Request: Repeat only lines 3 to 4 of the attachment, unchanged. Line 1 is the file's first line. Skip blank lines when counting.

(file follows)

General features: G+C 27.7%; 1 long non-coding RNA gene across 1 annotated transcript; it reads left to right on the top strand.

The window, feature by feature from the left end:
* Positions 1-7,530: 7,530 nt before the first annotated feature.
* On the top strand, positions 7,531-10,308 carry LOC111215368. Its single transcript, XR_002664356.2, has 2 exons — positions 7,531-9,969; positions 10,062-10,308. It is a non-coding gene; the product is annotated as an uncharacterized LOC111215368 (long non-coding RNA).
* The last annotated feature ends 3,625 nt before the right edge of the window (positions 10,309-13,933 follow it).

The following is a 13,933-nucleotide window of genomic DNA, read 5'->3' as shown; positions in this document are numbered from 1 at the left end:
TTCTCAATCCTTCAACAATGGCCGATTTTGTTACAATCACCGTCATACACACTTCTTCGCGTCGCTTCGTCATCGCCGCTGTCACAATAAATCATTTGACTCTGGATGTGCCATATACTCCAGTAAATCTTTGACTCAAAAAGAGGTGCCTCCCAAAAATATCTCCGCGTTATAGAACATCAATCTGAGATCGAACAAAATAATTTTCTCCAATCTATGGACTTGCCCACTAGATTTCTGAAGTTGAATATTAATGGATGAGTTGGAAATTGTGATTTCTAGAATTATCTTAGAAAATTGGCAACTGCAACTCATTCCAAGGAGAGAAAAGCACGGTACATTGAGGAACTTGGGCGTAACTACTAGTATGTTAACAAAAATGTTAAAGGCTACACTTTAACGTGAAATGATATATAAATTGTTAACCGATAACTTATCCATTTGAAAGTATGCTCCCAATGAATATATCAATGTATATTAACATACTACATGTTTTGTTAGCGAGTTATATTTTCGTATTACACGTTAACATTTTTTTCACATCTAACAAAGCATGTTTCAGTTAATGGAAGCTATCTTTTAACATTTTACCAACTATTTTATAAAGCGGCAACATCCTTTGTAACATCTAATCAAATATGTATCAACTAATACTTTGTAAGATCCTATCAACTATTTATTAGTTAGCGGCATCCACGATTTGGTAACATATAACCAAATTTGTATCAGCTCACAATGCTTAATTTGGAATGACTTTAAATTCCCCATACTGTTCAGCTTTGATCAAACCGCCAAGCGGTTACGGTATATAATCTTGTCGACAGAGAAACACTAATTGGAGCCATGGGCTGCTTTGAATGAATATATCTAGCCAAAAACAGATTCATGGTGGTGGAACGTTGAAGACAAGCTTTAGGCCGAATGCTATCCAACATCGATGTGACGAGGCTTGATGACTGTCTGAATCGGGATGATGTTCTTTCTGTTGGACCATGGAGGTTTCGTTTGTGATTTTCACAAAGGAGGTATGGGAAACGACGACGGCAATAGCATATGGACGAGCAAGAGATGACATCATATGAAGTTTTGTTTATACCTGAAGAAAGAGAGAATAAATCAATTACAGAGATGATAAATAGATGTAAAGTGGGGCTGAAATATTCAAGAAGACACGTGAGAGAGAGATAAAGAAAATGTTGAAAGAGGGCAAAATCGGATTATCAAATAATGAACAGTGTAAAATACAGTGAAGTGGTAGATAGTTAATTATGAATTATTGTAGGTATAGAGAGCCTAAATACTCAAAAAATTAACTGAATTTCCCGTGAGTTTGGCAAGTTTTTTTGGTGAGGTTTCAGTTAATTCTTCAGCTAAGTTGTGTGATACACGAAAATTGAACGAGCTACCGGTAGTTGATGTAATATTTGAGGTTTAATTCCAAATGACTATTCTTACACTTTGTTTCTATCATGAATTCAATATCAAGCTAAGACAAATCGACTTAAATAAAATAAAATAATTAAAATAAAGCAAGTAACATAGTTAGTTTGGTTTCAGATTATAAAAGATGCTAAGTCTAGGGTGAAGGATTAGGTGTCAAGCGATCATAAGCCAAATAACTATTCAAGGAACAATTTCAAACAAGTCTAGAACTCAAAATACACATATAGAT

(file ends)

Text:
* Positions 1-7,530: 7,530 nt before the first annotated feature.
* On the top strand, positions 7,531-10,308 carry LOC111215368. Its single transcript, XR_002664356.2, has 2 exons — positions 7,531-9,969; positions 10,062-10,308. It is a non-coding gene; the product is annotated as an uncharacterized LOC111215368 (long non-coding RNA).